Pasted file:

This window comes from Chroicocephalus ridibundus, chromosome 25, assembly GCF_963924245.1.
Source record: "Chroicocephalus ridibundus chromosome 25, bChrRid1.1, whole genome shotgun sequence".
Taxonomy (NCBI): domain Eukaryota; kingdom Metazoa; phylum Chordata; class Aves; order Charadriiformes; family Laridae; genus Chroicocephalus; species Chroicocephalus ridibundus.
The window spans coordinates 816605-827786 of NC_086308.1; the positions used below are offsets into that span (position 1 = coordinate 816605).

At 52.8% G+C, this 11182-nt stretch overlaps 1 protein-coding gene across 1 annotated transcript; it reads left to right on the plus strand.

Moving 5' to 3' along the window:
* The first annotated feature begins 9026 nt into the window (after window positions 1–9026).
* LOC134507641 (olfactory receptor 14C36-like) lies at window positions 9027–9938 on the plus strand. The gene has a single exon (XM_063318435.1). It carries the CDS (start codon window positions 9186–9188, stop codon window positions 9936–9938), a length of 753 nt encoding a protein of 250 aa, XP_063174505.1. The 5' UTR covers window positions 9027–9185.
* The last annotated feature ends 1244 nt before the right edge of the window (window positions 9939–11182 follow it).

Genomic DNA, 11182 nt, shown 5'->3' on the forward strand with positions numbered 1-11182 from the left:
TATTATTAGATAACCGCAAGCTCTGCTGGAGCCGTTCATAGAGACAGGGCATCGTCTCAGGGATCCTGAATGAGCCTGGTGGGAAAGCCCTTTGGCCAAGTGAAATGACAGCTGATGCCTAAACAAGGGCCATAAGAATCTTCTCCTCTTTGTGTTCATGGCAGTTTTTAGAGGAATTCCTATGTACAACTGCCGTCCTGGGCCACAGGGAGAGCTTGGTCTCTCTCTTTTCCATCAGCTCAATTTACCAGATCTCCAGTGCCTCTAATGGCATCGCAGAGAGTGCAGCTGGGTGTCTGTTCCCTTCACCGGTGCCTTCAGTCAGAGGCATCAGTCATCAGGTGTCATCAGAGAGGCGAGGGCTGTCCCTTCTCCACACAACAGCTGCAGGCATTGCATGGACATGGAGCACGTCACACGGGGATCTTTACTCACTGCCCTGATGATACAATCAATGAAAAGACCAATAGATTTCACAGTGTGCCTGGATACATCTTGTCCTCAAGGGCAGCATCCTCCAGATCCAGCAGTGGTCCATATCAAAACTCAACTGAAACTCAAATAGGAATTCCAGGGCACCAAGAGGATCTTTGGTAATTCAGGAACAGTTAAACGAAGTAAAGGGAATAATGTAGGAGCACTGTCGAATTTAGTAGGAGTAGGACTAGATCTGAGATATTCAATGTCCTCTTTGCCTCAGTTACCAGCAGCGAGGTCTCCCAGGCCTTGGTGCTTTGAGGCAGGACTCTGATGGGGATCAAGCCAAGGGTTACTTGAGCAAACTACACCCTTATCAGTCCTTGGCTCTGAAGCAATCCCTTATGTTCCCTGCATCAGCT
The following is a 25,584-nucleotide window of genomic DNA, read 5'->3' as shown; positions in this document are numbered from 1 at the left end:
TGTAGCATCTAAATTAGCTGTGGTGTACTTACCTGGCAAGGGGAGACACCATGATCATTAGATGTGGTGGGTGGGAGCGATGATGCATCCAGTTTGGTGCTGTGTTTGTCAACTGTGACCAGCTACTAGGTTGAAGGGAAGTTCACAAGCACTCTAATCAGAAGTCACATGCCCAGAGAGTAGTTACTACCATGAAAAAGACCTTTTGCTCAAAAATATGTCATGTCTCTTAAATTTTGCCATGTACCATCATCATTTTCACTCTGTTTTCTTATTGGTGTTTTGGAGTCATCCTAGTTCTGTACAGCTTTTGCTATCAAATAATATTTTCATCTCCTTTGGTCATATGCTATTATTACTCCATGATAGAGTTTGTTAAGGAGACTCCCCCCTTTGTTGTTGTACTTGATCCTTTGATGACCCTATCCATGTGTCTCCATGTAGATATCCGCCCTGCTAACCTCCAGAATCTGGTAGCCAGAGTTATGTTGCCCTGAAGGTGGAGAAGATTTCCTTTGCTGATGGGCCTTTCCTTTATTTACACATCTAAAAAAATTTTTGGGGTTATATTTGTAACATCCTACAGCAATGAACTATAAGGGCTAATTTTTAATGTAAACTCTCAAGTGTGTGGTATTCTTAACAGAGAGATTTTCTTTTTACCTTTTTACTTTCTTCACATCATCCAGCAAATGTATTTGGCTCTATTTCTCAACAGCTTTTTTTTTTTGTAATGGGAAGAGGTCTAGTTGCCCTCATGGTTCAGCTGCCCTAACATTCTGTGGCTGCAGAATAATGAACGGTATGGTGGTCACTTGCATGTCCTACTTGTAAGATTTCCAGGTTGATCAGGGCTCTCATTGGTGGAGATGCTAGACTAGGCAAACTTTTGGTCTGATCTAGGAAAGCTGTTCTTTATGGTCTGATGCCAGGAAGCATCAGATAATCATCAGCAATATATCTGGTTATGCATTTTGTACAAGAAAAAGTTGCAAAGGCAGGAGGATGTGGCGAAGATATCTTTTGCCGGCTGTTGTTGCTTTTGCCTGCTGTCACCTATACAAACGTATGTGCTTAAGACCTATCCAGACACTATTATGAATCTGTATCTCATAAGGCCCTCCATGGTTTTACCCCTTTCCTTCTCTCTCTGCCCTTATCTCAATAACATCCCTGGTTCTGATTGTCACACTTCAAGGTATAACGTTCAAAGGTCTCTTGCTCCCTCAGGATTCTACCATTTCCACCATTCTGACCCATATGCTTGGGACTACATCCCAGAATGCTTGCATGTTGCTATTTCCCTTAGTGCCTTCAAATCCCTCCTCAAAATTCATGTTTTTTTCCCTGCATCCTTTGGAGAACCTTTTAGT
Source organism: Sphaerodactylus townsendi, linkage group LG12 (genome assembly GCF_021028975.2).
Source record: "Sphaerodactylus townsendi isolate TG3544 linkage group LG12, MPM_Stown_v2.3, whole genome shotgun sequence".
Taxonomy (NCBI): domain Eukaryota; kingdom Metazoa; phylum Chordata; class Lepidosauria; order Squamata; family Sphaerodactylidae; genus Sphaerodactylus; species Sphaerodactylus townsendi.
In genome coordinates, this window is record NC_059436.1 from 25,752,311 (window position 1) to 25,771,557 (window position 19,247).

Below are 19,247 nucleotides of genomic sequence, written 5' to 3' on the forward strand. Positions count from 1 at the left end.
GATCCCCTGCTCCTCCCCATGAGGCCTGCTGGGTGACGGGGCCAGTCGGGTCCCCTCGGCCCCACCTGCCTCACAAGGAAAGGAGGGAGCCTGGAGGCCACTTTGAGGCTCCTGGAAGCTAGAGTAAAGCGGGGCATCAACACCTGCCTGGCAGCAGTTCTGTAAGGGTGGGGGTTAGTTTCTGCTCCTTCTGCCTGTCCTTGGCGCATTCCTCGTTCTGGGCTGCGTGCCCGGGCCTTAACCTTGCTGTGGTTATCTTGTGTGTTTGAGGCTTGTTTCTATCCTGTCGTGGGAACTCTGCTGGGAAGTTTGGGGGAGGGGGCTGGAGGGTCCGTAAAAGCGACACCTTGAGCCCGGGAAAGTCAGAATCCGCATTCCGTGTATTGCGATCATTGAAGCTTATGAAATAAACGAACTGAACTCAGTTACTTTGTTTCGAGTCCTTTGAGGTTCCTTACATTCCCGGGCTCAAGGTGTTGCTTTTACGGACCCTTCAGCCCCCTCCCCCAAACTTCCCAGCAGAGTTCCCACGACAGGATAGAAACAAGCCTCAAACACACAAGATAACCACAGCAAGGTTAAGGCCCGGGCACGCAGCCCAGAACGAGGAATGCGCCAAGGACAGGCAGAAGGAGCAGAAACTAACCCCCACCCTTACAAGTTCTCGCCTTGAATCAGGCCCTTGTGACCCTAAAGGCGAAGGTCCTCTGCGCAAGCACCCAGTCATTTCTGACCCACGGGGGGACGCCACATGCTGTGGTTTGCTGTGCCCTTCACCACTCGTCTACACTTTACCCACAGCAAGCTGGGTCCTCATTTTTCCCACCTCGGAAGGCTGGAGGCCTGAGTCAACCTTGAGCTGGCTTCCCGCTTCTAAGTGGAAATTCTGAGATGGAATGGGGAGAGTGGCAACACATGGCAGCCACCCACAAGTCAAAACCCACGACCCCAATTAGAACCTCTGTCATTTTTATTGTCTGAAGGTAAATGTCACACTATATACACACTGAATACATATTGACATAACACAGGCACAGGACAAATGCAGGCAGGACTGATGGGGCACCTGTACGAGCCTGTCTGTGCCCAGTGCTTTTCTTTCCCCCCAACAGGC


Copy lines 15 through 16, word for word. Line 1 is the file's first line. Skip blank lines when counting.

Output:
Source record: "Sphaerodactylus townsendi isolate TG3544 linkage group LG12, MPM_Stown_v2.3, whole genome shotgun sequence".
Taxonomy (NCBI): domain Eukaryota; kingdom Metazoa; phylum Chordata; class Lepidosauria; order Squamata; family Sphaerodactylidae; genus Sphaerodactylus; species Sphaerodactylus townsendi.